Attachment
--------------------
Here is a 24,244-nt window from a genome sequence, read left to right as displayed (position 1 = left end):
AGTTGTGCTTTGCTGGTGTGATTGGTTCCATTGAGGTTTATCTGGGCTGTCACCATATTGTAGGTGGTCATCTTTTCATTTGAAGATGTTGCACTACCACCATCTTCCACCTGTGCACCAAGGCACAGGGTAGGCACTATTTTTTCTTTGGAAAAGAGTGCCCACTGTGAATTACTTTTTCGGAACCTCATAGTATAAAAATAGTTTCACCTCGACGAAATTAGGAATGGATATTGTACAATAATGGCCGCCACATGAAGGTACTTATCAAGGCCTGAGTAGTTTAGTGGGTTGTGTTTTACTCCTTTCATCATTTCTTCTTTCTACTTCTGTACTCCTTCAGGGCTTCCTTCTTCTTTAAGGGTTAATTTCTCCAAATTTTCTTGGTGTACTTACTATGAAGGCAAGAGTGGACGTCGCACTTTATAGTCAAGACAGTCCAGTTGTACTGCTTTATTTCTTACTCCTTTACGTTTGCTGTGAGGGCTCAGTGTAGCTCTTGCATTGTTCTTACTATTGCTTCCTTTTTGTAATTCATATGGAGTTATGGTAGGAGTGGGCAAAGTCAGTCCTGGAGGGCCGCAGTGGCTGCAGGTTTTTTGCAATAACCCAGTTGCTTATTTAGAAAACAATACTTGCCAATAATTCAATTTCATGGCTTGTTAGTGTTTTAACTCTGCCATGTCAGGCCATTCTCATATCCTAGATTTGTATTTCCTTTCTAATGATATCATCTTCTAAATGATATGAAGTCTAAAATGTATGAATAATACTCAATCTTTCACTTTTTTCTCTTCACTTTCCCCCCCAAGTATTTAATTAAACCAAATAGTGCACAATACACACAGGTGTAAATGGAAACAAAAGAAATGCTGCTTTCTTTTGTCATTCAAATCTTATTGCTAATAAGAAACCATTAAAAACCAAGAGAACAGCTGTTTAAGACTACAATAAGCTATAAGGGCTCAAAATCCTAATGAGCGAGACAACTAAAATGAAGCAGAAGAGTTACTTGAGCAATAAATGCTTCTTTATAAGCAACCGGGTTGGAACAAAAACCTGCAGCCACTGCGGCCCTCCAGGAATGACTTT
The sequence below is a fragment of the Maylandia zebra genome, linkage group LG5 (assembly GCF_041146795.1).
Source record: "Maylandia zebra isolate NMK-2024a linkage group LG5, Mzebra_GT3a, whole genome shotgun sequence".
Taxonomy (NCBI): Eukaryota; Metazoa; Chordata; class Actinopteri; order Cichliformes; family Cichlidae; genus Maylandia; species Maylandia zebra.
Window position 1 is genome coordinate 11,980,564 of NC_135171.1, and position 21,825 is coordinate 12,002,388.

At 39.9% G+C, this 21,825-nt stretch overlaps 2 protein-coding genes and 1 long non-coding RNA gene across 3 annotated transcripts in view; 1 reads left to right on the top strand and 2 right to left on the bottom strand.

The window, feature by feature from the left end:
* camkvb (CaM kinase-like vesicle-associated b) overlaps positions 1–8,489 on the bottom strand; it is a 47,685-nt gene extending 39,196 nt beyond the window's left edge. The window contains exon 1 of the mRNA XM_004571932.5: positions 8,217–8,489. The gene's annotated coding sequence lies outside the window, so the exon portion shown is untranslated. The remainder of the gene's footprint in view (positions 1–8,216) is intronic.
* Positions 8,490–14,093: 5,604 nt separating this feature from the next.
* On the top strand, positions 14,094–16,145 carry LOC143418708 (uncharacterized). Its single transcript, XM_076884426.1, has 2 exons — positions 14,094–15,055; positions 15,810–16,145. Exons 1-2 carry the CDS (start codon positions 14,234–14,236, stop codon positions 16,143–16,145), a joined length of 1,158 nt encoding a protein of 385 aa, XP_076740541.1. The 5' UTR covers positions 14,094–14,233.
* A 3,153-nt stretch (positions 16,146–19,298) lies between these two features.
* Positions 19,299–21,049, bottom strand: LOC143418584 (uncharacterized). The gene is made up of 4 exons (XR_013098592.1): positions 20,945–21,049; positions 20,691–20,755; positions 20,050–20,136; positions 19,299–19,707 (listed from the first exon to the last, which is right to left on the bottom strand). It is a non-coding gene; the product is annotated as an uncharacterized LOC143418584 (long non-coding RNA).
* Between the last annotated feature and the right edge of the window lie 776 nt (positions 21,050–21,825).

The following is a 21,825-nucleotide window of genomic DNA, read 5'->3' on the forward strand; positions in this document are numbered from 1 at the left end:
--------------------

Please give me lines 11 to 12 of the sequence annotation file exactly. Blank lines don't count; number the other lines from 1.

* On the top strand, positions 14,094–16,145 carry LOC143418708 (uncharacterized). Its single transcript, XM_076884426.1, has 2 exons — positions 14,094–15,055; positions 15,810–16,145. Exons 1-2 carry the CDS (start codon positions 14,234–14,236, stop codon positions 16,143–16,145), a joined length of 1,158 nt encoding a protein of 385 aa, XP_076740541.1. The 5' UTR covers positions 14,094–14,233.
* A 3,153-nt stretch (positions 16,146–19,298) lies between these two features.